According to the ASPCA, one in every 10 cats will exhibit inappropriate elimination in his or her lifetime. This lapse in litter box use is most often due to a common problem or circumstance and can therefore usually be corrected. It is important, however, to consult a veterinarian in order to identify the problem and rule out a medical condition.
Some of the most common (non-medical) reasons for inappropriate elimination include:
1. The litter box is not cleaned often enough.
2. Your cat does not like the brand or type of litter. Often this can be determined to be the case if your cat is not digging in the litter, if he or she is shaking their paws after leaving, trying to eliminate while standing on the edge of the box or running out of the litter box immediately after using it.
3. Your cat does not like the scent of the perfumed litter.
4. The litter is too shallow. The litter should be kept at a constant depth of at least 4 inches.
5. The location of the litter box has been changed. If you move the litter box, your cat may continue to eliminate in the original location, or he or she may select another spot and continue to use that area.
6. The old litter box is removed and replaced with a new one.
7. Too harsh of a cleaning product has been used to clean out the litter box.
8. The location of the litter box is too busy or not private enough for your cat. High traffic areas and locations near loud appliances or other equipment are not recommended.
9. The home is too large for just one litter box or there are too many cats and not enough litter boxes. Ideally, your home should have one litter box for every cat in the house, plus one.
10. Your cat is kept from using the litter box by another animal in the house.
11. Your cat is stressed by a change in routine or environment, including a new baby, new furniture, work schedule changes, vacations, overnight guests or a move.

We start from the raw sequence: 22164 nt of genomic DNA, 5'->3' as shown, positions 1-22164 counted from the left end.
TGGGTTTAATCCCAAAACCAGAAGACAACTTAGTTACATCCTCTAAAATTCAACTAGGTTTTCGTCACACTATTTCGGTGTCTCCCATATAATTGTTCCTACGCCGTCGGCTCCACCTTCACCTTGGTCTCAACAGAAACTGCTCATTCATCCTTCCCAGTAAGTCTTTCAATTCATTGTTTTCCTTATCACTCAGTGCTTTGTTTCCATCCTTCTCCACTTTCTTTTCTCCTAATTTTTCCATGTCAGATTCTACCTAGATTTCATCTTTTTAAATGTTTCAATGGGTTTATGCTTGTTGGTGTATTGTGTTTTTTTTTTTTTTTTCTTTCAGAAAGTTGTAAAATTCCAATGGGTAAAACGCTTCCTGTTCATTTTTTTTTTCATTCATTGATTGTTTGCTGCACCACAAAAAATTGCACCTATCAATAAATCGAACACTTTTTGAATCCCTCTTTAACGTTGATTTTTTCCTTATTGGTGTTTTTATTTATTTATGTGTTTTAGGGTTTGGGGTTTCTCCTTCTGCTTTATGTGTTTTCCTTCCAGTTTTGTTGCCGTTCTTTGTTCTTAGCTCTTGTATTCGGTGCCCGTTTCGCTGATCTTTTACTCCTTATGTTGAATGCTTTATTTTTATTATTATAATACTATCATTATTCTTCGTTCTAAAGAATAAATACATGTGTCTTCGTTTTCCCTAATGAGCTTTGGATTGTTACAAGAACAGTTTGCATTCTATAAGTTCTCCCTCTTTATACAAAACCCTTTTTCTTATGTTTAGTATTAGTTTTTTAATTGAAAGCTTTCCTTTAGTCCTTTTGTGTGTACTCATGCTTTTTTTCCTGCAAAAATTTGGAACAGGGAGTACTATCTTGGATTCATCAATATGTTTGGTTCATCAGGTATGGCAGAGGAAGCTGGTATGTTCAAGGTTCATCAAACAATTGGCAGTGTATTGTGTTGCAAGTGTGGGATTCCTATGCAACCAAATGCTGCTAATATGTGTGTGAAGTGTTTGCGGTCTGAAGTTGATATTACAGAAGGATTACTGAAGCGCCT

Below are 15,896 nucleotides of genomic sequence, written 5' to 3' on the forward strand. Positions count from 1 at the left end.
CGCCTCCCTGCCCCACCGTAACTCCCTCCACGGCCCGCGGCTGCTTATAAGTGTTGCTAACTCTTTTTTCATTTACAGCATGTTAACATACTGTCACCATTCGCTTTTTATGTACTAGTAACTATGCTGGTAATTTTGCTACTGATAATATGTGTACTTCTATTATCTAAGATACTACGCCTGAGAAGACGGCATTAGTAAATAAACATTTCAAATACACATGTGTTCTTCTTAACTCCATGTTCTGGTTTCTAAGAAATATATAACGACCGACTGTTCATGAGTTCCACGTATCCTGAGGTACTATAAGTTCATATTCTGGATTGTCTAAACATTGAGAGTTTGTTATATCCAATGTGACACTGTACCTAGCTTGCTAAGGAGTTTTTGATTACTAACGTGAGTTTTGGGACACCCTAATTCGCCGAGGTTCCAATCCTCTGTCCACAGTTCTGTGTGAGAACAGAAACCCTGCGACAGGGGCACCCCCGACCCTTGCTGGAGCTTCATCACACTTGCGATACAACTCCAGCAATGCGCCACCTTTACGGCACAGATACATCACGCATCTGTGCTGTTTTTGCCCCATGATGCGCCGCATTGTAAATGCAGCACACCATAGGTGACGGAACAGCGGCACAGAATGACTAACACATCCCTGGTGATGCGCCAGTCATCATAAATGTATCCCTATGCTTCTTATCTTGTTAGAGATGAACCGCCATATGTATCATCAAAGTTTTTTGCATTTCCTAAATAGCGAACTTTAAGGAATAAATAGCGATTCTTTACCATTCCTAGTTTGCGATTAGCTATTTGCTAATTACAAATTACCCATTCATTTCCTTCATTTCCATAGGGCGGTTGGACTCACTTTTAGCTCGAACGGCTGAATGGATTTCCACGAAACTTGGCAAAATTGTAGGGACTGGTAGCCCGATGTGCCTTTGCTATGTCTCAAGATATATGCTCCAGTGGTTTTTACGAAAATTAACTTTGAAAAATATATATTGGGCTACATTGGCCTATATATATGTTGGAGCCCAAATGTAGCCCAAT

12. Your cat has developed a litter box aversion. This can occur if he or she experiences an unpleasant event while in the litter box. This can include pain associated with urinary tract inflammation or constipation, or being frightened by a dog or another cat.
13. The use of box liners, hoods and plastic underlay is deterring the cat from using the box.
It is important to note that inappropriate elimination and territory marking are completely separate issues with different characterizing behaviors.
What Can I Do to Address Inappropriate Elimination?
First, it is important to rule out medical problems by consulting your veterinarian. If your cat’s inappropriate elimination is due to a behavioral problem there are several ways of trying to address the issue:
1. Determine what cat litter your cat prefers. Present your cat with different litter choices in order to discover if there is a product that he or she prefers over the present litter you are using.
2. Make the litter box as attractive as possible. Scoop it out daily and clean the entire box every week or two with mild soap and water, making sure to rinse thoroughly.
3. Ensure that the litter box is large enough for the cat. It should be approximately 1 1/2 times the length of the cat and sufficiently wide enough for the cat to easily turn around.
4. Make sure there are enough litter boxes in the house (one per cat, plus one) and that they are spread around the house.
5. Consider the litter box location. Cats don’t like to be disturbed while in the litter box, so ensure that litter boxes are in quiet, low trafficked areas. As well, be sure to keep litter boxes away from your cat’s food and water dishes.
6. Try to discourage your cat from using the inappropriate area for elimination. For instance, place a litter box in that area then gradually, once your cat is using the box consistently, move the box, inch by inch, to a more appropriate area. As well, you could try placing your cat’s food or toys over the area. Another option, if possible, is to make the inappropriate area inaccessible, at least for a while, so that you can retrain the cat to use the litter boxes. If this is not practical, try to create an aversion to the area by placing tinfoil, heavy plastic, deodorizers, or cologne in the area. Please note: residual odor in the inappropriate area can attract your cat back to that area. It is therefore important that it be thoroughly cleaned and any odor removed.
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